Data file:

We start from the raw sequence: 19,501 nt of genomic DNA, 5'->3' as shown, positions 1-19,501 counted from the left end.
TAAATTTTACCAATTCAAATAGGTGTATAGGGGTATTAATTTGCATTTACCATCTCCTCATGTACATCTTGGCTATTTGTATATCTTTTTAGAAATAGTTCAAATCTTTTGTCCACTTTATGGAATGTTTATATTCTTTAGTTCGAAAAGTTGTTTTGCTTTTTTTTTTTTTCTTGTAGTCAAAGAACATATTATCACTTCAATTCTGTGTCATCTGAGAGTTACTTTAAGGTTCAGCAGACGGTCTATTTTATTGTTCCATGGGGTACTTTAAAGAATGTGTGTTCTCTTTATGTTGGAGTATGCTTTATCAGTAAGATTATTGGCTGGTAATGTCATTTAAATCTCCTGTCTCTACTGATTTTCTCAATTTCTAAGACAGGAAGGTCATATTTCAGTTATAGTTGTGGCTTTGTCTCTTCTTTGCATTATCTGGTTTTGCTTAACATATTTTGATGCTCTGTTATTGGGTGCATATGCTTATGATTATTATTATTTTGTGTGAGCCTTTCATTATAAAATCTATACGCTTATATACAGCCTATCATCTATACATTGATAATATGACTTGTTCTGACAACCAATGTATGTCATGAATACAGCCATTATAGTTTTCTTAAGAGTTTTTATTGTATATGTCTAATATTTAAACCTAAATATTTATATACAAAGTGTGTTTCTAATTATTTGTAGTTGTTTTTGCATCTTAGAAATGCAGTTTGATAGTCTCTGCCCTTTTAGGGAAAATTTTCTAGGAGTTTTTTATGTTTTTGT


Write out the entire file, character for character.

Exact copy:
We start from the raw sequence: 19,501 nt of genomic DNA, 5'->3' as shown, positions 1-19,501 counted from the left end.
TAAATTTTACCAATTCAAATAGGTGTATAGGGGTATTAATTTGCATTTACCATCTCCTCATGTACATCTTGGCTATTTGTATATCTTTTTAGAAATAGTTCAAATCTTTTGTCCACTTTATGGAATGTTTATATTCTTTAGTTCGAAAAGTTGTTTTGCTTTTTTTTTTTTTCTTGTAGTCAAAGAACATATTATCACTTCAATTCTGTGTCATCTGAGAGTTACTTTAAGGTTCAGCAGACGGTCTATTTTATTGTTCCATGGGGTACTTTAAAGAATGTGTGTTCTCTTTATGTTGGAGTATGCTTTATCAGTAAGATTATTGGCTGGTAATGTCATTTAAATCTCCTGTCTCTACTGATTTTCTCAATTTCTAAGACAGGAAGGTCATATTTCAGTTATAGTTGTGGCTTTGTCTCTTCTTTGCATTATCTGGTTTTGCTTAACATATTTTGATGCTCTGTTATTGGGTGCATATGCTTATGATTATTATTATTTTGTGTGAGCCTTTCATTATAAAATCTATACGCTTATATACAGCCTATCATCTATACATTGATAATATGACTTGTTCTGACAACCAATGTATGTCATGAATACAGCCATTATAGTTTTCTTAAGAGTTTTTATTGTATATGTCTAATATTTAAACCTAAATATTTATATACAAAGTGTGTTTCTAATTATTTGTAGTTGTTTTTGCATCTTAGAAATGCAGTTTGATAGTCTCTGCCCTTTTAGGGAAAATTTTCTAGGAGTTTTTTATGTTTTTGT